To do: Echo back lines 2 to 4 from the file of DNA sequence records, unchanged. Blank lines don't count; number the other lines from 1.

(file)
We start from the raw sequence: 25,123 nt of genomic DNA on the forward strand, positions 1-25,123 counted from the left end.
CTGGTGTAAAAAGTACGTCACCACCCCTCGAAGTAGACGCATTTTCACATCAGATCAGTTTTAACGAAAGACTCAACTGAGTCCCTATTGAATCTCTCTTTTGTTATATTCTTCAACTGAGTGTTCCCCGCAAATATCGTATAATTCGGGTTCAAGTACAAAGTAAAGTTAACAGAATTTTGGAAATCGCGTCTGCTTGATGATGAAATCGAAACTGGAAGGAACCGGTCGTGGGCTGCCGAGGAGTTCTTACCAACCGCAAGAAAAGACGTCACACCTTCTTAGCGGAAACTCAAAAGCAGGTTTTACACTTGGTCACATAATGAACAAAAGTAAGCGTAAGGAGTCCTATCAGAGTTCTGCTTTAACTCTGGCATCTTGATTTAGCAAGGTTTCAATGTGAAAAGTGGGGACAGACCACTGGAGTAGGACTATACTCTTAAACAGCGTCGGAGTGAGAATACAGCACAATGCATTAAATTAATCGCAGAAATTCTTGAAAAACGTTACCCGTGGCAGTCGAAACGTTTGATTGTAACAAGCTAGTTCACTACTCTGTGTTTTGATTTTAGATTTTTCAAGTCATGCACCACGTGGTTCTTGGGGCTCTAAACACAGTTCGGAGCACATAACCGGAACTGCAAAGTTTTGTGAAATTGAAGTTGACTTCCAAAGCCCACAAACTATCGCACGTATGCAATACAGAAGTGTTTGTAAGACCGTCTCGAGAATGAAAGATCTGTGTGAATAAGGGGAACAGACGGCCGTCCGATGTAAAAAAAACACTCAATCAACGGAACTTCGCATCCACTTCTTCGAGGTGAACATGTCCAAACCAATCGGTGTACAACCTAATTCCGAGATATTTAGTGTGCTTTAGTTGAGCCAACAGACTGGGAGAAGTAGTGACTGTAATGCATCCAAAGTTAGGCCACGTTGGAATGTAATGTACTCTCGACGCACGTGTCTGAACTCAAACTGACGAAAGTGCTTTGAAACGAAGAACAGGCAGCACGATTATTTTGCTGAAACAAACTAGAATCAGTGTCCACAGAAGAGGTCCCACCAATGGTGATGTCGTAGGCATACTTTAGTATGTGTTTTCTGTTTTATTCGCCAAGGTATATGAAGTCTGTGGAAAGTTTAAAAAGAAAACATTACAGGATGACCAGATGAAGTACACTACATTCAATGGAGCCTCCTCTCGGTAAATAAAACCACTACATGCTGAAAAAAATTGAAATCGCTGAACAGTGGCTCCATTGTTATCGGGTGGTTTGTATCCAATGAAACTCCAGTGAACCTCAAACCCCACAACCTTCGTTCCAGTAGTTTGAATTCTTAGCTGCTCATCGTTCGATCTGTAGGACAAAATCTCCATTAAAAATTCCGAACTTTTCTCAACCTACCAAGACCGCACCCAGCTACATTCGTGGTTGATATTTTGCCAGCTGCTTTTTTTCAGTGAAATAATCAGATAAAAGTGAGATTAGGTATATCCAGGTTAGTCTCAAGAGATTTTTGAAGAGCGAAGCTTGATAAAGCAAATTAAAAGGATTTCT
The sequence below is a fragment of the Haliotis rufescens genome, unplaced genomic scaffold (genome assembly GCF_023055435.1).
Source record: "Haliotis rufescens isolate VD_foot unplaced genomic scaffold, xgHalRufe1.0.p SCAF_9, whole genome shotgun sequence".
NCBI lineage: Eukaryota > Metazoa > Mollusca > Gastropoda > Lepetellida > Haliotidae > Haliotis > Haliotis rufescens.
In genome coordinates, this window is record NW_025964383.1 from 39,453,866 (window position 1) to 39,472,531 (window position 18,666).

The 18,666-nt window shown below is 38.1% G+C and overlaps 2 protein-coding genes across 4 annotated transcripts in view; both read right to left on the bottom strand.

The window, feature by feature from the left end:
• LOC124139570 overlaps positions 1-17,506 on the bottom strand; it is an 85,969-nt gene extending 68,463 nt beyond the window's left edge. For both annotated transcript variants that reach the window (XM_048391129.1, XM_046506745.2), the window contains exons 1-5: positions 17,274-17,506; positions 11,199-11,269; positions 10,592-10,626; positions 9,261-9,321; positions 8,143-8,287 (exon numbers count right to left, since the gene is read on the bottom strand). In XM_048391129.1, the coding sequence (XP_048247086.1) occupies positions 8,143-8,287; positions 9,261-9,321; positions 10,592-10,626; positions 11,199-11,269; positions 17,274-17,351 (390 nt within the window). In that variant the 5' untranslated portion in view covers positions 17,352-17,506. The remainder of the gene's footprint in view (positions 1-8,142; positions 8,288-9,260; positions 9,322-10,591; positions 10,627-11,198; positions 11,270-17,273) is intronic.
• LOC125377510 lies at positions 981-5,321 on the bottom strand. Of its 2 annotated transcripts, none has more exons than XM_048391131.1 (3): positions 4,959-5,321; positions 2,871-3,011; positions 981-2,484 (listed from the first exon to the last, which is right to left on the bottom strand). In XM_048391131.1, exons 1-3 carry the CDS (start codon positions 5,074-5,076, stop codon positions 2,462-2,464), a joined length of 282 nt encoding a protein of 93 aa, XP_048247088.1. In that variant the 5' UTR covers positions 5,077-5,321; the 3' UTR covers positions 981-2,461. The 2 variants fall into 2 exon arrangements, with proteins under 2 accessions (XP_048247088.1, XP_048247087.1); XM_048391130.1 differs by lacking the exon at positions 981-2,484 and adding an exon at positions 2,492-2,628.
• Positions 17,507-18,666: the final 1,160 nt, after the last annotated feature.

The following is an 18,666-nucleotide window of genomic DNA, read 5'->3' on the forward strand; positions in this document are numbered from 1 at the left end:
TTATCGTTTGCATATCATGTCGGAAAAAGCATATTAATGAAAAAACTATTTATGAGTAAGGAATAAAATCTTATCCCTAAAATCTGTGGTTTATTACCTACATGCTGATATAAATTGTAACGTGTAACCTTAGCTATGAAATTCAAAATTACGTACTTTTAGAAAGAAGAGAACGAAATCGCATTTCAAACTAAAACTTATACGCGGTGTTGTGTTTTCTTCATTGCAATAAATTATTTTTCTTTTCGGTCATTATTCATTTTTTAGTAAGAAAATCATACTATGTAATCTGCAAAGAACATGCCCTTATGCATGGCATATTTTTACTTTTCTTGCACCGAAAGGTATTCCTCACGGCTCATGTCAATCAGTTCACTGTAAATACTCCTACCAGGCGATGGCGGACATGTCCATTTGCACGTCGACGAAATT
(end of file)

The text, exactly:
CTGGTGTAAAAAGTACGTCACCACCCCTCGAAGTAGACGCATTTTCACATCAGATCAGTTTTAACGAAAGACTCAACTGAGTCCCTATTGAATCTCTCTTTTGTTATATTCTTCAACTGAGTGTTCCCCGCAAATATCGTATAATTCGGGTTCAAGTACAAAGTAAAGTTAACAGAATTTTGGAAATCGCGTCTGCTTGATGATGAAATCGAAACTGGAAGGAACCGGTCGTGGGCTGCCGAGGAGTTCTTACCAACCGCAAGAAAAGACGTCACACCTTCTTAGCGGAAACTCAAAAGCAGGTTTTACACTTGGTCACATAATGAACAAAAGTAAGCGTAAGGAGTCCTATCAGAGTTCTGCTTTAACTCTGGCATCTTGATTTAGCAAGGTTTCAATGTGAAAAGTGGGGACAGACCACTGGAGTAGGACTATACTCTTAAACAGCGTCGGAGTGAGAATACAGCACAATGCATTAAATTAATCGCAGAAATTCTTGAAAAACGTTACCCGTGGCAGTCGAAACGTTTGATTGTAACAAGCTAGTTCACTACTCTGTGTTTTGATTTTAGATTTTTCAAGTCATGCACCACGTGGTTCTTGGGGCTCTAAACACAGTTCGGAGCACATAACCGGAACTGCAAAGTTTTGTGAAATTGAAGTTGACTTCCAAAGCCCACAAACTATCGCACGTATGCAATACAGAAGTGTTTGTAAGACCGTCTCGAGAATGAAAGATCTGTGTGAATAAGGGGAACAGACGGCCGTCCGATGTAAAAAAAACACTCAATCAACGGAACTTCGCATCCACTTCTTCGAGGTGAACATGTCCAAACCAATCGGTGTACAACCTAATTCCGAGATATTTAGTGTGCTTTAGTTGAGCCAACAGACTGGGAGAAGTAGTGACTGTAATGCATCCAAAGTTAGGCCACGTTGGAATGTAATGTACTCTCGACGCACGTGTCTGAACTCAAACTGACGAAAGTGCTTTGAAACGAAGAACAGGCAGCACGATTATTTTGCTGAAACAAACTAGAATCAGTGTCCACAGAAGAGGTCCCACCAATGGTGATGTCGTAGGCATACTTTAGTATGTGTTTTCTGTTTTATTCGCCAAGGTATATGAAGTCTGTGGAAAGTTTAAAAAGAAAACATTACAGGATGACCAGATGAAGTACACTACATTCAATGGAGCCTCCTCTCGGTAAATAAAACCACTACATGCTGAAAAAAATTGAAATCGCTGAACAGTGGCTCCATTGTTATCGGGTGGTTTGTATCCAATGAAACTCCAGTGAACCTCAAACCCCACAACCTTCGTTCCAGTAGTTTGAATTCTTAGCTGCTCATCGTTCGATCTGTAGGACAAAATCTCCATTAAAAATTCCGAACTTTTCTCAACCTACCAAGACCGCACCCAGCTACATTCGTGGTTGATATTTTGCCAGCTGCTTTTTTTCAGTGAAATAATCAGATAAAAGTGAGATTAGGTATATCCAGGTTAGTCTCAAGAGATTTTTGAAGAGCGAAGCTTGATAAAGCAAATTAAAAGGATTTCT
The sequence below is a fragment of the Haliotis rufescens genome, unplaced genomic scaffold (genome assembly GCF_023055435.1).
Source record: "Haliotis rufescens isolate VD_foot unplaced genomic scaffold, xgHalRufe1.0.p SCAF_9, whole genome shotgun sequence".